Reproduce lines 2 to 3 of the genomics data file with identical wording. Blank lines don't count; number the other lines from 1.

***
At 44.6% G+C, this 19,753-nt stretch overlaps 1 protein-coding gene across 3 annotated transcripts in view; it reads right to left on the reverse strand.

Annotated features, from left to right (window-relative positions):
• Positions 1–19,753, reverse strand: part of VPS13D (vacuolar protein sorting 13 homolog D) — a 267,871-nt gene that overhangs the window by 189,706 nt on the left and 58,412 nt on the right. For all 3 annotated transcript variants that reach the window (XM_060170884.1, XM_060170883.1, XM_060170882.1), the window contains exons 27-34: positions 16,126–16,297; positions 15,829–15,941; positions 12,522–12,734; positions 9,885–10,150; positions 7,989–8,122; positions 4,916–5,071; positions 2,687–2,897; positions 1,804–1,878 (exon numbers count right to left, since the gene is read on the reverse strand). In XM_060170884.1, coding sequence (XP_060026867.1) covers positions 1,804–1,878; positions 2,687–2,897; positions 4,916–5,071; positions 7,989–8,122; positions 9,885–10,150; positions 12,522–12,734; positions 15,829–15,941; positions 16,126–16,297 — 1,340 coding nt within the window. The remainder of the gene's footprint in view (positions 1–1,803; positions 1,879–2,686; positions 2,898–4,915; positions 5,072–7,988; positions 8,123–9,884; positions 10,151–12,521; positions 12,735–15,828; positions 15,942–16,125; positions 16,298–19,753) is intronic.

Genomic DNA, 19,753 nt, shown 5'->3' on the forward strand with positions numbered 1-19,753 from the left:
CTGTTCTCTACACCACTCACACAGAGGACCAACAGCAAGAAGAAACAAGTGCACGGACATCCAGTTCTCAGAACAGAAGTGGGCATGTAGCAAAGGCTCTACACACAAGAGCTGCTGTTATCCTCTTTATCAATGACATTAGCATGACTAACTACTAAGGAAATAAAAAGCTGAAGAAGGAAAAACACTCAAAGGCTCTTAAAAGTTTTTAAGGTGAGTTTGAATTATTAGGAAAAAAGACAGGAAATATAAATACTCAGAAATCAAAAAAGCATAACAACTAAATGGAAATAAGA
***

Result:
Annotated features, from left to right (window-relative positions):
• Positions 1–19,753, reverse strand: part of VPS13D (vacuolar protein sorting 13 homolog D) — a 267,871-nt gene that overhangs the window by 189,706 nt on the left and 58,412 nt on the right. For all 3 annotated transcript variants that reach the window (XM_060170884.1, XM_060170883.1, XM_060170882.1), the window contains exons 27-34: positions 16,126–16,297; positions 15,829–15,941; positions 12,522–12,734; positions 9,885–10,150; positions 7,989–8,122; positions 4,916–5,071; positions 2,687–2,897; positions 1,804–1,878 (exon numbers count right to left, since the gene is read on the reverse strand). In XM_060170884.1, coding sequence (XP_060026867.1) covers positions 1,804–1,878; positions 2,687–2,897; positions 4,916–5,071; positions 7,989–8,122; positions 9,885–10,150; positions 12,522–12,734; positions 15,829–15,941; positions 16,126–16,297 — 1,340 coding nt within the window. The remainder of the gene's footprint in view (positions 1–1,803; positions 1,879–2,686; positions 2,898–4,915; positions 5,072–7,988; positions 8,123–9,884; positions 10,151–12,521; positions 12,735–15,828; positions 15,942–16,125; positions 16,298–19,753) is intronic.